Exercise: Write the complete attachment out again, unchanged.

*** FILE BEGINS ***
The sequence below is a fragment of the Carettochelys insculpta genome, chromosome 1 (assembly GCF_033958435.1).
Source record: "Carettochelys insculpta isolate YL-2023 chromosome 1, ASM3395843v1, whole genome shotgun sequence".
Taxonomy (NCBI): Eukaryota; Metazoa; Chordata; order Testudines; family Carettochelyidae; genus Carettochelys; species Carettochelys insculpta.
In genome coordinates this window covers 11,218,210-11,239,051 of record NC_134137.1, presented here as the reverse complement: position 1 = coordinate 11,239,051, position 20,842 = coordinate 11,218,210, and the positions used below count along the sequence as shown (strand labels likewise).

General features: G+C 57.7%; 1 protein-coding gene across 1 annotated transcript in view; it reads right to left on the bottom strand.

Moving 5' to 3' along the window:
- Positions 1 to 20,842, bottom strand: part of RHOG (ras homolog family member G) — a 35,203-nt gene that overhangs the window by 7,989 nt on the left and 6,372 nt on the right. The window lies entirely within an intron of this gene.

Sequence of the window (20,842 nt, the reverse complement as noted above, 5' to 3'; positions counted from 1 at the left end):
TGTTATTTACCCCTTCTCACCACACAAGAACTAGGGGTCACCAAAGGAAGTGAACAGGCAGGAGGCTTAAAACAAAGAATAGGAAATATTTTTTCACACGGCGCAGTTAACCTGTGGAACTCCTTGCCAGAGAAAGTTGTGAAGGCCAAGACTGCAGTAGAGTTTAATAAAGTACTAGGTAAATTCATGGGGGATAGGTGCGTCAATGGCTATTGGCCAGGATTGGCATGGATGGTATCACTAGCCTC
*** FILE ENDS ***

The sequence below is a fragment of the Carettochelys insculpta genome, chromosome 1 (assembly GCF_033958435.1).
Source record: "Carettochelys insculpta isolate YL-2023 chromosome 1, ASM3395843v1, whole genome shotgun sequence".
Taxonomy (NCBI): Eukaryota; Metazoa; Chordata; order Testudines; family Carettochelyidae; genus Carettochelys; species Carettochelys insculpta.
In genome coordinates this window covers 11,218,210-11,239,051 of record NC_134137.1, presented here as the reverse complement: position 1 = coordinate 11,239,051, position 20,842 = coordinate 11,218,210, and the positions used below count along the sequence as shown (strand labels likewise).

General features: G+C 57.7%; 1 protein-coding gene across 1 annotated transcript in view; it reads right to left on the bottom strand.

Moving 5' to 3' along the window:
- Positions 1 to 20,842, bottom strand: part of RHOG (ras homolog family member G) — a 35,203-nt gene that overhangs the window by 7,989 nt on the left and 6,372 nt on the right. The window lies entirely within an intron of this gene.

Sequence of the window (20,842 nt, the reverse complement as noted above, 5' to 3'; positions counted from 1 at the left end):
TGTTATTTACCCCTTCTCACCACACAAGAACTAGGGGTCACCAAAGGAAGTGAACAGGCAGGAGGCTTAAAACAAAGAATAGGAAATATTTTTTCACACGGCGCAGTTAACCTGTGGAACTCCTTGCCAGAGAAAGTTGTGAAGGCCAAGACTGCAGTAGAGTTTAATAAAGTACTAGGTAAATTCATGGGGGATAGGTGCGTCAATGGCTATTGGCCAGGATTGGCATGGATGGTATCACTAGCCTC